> it's not like you can't use Signal.

Moving the goalposts. You can't use Firefox. An SMS app is nearly useless if it can't be set to the default.

> And Google is currently working with the US government on many projects, which has caused many Googlers to quit the company.

Again, not by sharing user data with them, which is the whole point of this discussion.

Signal is not an "SMS app". Signal is an end-to-end encrypted messaging app, that just happens to also support SMS. Note that if you use Signal as your SMS app, to send SMS messages, they are not encrypted.

The whole point is that it falls back to SMS if the other party doesn't have Signal, so you don't have to think about it beforehand. It most certainly is an SMS app, and not being able to set it as the default makes it nearly useless.

>> There are system-wide ad-blockers > Where? I'm talking about blocking ads and trackers in all apps, not just in web views.

Apple allowed them for about a year before reversing course. Lookup Adguard's blog posts for detailed history.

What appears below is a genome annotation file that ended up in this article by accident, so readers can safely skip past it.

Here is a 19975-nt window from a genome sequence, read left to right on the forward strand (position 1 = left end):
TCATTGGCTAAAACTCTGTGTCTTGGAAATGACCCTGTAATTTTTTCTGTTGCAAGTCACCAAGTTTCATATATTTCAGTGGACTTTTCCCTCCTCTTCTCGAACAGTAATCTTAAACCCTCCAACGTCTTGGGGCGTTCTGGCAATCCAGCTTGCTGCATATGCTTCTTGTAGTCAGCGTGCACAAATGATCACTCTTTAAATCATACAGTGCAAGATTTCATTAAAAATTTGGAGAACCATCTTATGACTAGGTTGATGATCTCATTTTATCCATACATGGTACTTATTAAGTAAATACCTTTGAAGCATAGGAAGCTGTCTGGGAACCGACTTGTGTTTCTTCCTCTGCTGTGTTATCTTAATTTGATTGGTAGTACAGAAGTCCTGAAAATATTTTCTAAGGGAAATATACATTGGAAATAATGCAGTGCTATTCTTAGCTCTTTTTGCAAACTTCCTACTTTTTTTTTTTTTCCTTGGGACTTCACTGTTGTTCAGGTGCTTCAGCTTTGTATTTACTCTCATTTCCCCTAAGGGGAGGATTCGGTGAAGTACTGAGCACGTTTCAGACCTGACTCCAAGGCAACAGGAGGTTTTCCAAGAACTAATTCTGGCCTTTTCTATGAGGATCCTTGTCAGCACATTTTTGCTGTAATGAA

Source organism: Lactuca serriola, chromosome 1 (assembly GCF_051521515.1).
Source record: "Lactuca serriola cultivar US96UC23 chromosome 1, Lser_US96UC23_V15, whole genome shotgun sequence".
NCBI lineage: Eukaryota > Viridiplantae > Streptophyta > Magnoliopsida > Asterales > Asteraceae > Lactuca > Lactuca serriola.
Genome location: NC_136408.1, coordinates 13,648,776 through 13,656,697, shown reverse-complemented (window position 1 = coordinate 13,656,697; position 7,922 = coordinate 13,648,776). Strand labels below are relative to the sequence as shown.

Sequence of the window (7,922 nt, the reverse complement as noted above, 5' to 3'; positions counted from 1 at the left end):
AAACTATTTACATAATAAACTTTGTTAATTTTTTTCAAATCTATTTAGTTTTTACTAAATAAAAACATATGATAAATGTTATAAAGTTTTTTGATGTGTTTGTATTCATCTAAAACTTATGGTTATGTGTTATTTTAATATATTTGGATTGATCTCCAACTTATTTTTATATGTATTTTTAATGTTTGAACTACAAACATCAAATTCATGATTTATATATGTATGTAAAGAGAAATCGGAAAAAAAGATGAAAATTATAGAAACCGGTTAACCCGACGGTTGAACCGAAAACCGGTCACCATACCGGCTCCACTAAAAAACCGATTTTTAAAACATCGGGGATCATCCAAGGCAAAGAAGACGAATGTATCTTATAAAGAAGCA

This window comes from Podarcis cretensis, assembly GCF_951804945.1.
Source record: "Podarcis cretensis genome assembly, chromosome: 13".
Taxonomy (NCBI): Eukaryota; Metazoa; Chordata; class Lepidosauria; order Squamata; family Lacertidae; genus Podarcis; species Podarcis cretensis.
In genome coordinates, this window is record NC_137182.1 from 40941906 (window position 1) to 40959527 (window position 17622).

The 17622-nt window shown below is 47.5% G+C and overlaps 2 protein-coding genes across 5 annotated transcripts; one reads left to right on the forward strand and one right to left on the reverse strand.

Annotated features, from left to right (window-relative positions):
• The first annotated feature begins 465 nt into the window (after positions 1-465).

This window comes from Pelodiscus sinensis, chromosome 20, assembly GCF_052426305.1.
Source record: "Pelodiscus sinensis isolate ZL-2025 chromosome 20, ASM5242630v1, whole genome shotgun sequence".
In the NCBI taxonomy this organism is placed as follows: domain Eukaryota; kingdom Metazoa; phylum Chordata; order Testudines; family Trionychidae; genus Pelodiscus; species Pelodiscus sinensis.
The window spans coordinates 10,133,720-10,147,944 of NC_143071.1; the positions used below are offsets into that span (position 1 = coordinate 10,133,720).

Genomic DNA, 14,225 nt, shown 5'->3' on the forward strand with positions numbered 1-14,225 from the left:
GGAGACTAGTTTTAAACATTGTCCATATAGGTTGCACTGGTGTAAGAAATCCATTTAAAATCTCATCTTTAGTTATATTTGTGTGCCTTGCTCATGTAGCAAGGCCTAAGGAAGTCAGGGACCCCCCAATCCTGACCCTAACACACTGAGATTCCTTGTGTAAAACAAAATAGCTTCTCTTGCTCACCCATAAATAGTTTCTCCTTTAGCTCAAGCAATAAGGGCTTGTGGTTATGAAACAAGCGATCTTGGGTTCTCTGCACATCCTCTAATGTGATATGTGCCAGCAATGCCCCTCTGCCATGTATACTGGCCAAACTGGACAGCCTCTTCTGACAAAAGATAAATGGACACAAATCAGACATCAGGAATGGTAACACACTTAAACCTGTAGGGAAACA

Their app was fantastic (I've still got an old version installed which is still working great on iOS 12.1) and allowed the use of standard tracking lists for systemwide blocking / firewalling.

My guess for why Apple reversed course is that they had no easy way of stopping spyware-masquerading-as-adblockers without blocking all.

> All other default data collection is exactly the same between iOS and Android.

[citation needed]

> local maps

Have you tried Maps.me? It downloads OSM maps for local usage.

It can't be set as the default, which is the point.

Yep. Google Chrome is not a web browser anymore. It is a portal to Google's services.

If you want to use a web browser, then use Firefox.

That’s pretty much the reason Google has a browser in the first place. Most normal users don’t really grok the difference between ”browser” and ”Google” anyway.

>Most normal users don’t really grok the difference between ”browser” and ”Google” anyway.

I doubt that. With the marketshare on Windows it is very likely, that people deliberateley install Chrome. So they know what a browser is, now that they have at least 2 installed.